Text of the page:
Author Topic: Which Air trade should I choose?  (Read 28860 times)

0 Members and 1 Guest are viewing this topic.

Offline gcclarke

  • Sr. Member
  • *****
  • 28,695
  • Rate Post
  • Posts: 838
Re: Which Air trade should I choose?
« Reply #25 on: April 14, 2010, 10:50:45 »
On your point about "vitriol directed at people who express on this board that they is both unnecessary and unhelpful"  (a rather unintelligible and disjointed statement); I would like to ask you what your feelings are towards "Institutionalized Welfare"?

Granted, it appears I accidentally deleted part of that sentence. Amended accordingly.
Quote
In essence, that is what many here feel toward a person whose "stated" only purpose of joining the CF is to get the "Free", "paid" education in order to land a good paying job on civie street after only being in the CF long enough to become a trained technician or journeyman in three or four years time."?
Well, honestly, I do think that any training that confers a qualification that is recognized outside of the CF should incur obligatory service. That having been said, I don't, for example, have a problem with those who, for example, join under the ROTP, graduate, serve out their obligatory service, and move on. Nor do I have a problem with those who get in, get trained in a trade that doesn't confer outside quals, finish out their VIE, and move on.

Anyways, the idea of paid training is one of the bigger guns in our recruiting arsenal. One can't be shocked when it actually attracts people.

Oh, and as for the original poster's stated purpose:

I am not joing the force for civy world. But you always have to build another back up plan for yourself. I believe the forces will treat each member equally. Joining the force was my plan 2 years ago. I often see some of the civy corportation recruit people with military experiences, such as the Bombardier, IMP, etc.  So if you fail the exam, you will be released?

Quote
So if that doesn't equate to another form of Welfare in you books; fine.  It does in others eyes.

However, as you say, and most will agree, there is nothing that can be done to stop this practice.  It will continue to bother many who will continue to question the committment, loyalty, etc. of these people.
The only thing that could be done to stop this practice would be to change our regulations. Increase the length of the VIE perhaps? But I cannot fault someone for playing within the rules of the game that we set.
Oh!  I might add; it always brings a smile to your face when an year or so later such types come marching back in the gate wearing a CF uniform because they found out that the grass was NOT greener on the other side of the fence.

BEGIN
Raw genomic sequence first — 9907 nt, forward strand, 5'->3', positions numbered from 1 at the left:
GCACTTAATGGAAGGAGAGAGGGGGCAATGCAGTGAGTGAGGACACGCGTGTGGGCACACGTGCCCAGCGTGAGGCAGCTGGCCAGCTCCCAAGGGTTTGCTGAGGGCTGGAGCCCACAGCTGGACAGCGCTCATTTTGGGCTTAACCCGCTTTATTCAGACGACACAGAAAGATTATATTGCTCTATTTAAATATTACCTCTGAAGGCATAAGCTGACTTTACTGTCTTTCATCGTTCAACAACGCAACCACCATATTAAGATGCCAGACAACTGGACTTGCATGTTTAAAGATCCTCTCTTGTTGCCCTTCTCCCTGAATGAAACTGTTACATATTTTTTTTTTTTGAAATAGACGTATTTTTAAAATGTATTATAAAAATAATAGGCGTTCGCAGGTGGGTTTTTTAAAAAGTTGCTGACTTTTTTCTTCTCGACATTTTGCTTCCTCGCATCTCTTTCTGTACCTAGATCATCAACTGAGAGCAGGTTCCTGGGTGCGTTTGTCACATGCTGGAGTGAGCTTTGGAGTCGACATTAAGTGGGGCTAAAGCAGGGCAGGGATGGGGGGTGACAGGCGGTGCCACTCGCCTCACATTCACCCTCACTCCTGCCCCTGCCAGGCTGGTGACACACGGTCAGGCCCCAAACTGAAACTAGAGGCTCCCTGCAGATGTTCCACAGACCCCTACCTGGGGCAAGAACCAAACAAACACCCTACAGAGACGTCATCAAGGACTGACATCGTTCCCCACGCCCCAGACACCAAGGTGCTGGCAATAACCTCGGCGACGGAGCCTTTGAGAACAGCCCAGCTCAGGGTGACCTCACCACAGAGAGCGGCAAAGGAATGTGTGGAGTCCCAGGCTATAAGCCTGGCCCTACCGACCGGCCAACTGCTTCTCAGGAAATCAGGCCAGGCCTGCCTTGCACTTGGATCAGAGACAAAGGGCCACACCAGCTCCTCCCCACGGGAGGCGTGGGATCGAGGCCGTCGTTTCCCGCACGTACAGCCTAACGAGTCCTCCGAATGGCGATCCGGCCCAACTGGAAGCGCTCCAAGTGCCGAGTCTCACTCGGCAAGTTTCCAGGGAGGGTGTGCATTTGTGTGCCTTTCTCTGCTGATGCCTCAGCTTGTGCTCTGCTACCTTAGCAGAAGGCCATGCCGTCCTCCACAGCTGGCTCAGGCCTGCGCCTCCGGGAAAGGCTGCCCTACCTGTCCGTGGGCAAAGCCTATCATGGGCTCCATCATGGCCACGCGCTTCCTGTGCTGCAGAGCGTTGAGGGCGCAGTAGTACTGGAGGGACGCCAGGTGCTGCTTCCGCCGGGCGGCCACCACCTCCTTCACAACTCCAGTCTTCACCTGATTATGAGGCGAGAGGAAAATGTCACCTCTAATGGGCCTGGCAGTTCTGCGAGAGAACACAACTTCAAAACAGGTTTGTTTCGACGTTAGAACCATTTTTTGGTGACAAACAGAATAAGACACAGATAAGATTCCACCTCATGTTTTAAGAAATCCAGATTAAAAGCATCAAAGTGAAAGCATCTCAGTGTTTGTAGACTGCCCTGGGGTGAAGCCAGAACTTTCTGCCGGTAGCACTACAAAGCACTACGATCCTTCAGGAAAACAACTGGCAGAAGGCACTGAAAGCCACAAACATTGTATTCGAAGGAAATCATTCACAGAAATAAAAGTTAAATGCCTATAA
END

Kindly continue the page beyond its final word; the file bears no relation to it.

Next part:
Agreed.
"Nothing in the world can take the place of persistence. Talent will not; nothing is more common than unsuccessful men with talent. Genius will not; unrewarded genius is almost a proverb. Education will not; the world is full of educated derelicts.  Persistence and determination alone are omnipotent. The slogan ‘Press On’ has solved and always will solve the problems of the human race."
- Calvin Coolidge

Offline Petamocto

  • Banned
  • Army.ca Veteran
  • *
  • 26,237
  • Rate Post
  • Posts: 1,550
  • Thank god the Taliban doesn't use attack dogs.
Re: Which Air trade should I choose?
« Reply #26 on: April 14, 2010, 11:42:07 »
... Your motivations for serving are not the only "correct" motivations...

Wrongo bongo.

While I would agree with you that secondary motives (money, pension, life skills. etc) are all individually based, as stated by the CF's Statement of Defence Ethics:

Serve Canada Before Self.

The CF has told us we must do that.  We must be givers and not takers.

As soon as someone writes a post stating (to paraphrase) "I'd like to use the CF to teach me some skills I can use somewhere else", you are putting yourself before Canada.  This is not my opinion; this is the Duty that all of us have signed up for.
"Do what you feel in your heart to be right - for you'll be criticized anyway." - Roosevelt

Offline Strike

  • Army.ca Veteran
  • *****
  • 33,611
  • Rate Post
  • Posts: 4,456
  • Welcome to the Dead Parrot's Society.
Re: Which Air trade should I choose?
« Reply #27 on: April 14, 2010, 12:19:41 »
As soon as someone writes a post stating (to paraphrase) "I'd like to use the CF to teach me some skills I can use somewhere else", you are putting yourself before Canada.  This is not my opinion; this is the Duty that all of us have signed up for.

Really?  So, if someone wants to become an engineer so that they can learn all about water treatment and sewage systems through the CF to then take to civvie side so that they can contribute to an NGO or missionary work in a third world country then they are being selfish?  What about someone who joins the MedO program, does the minimum time, and then decides to get out and work as a GP?  Do you really think they're doing it to help themselves?  Doctors are also there to serve others.

The CF is NOT the only institution that helps others.  It just happens to be one of the few that will train you thoroughly so that you CAN help others.
Stop assuming I'm a man!

Don't know how long I want to keep playing this game...

Offline Baden Guy

    Full Member.

  • Question everything. Learn something. Answer nothing.
  • Army.ca Subscriber
  • Army.ca Veteran
  • *
  • 47,997
  • Rate Post
  • Posts: 1,873
Re: Which Air trade should I choose?
« Reply #28 on: April 14, 2010, 12:20:06 »
In my experience your career terms are supposed to be set to a time that would compensate for trades training.
For example a five year contract including tech training. I could be out of date on the terms but I would expect the same premise holds.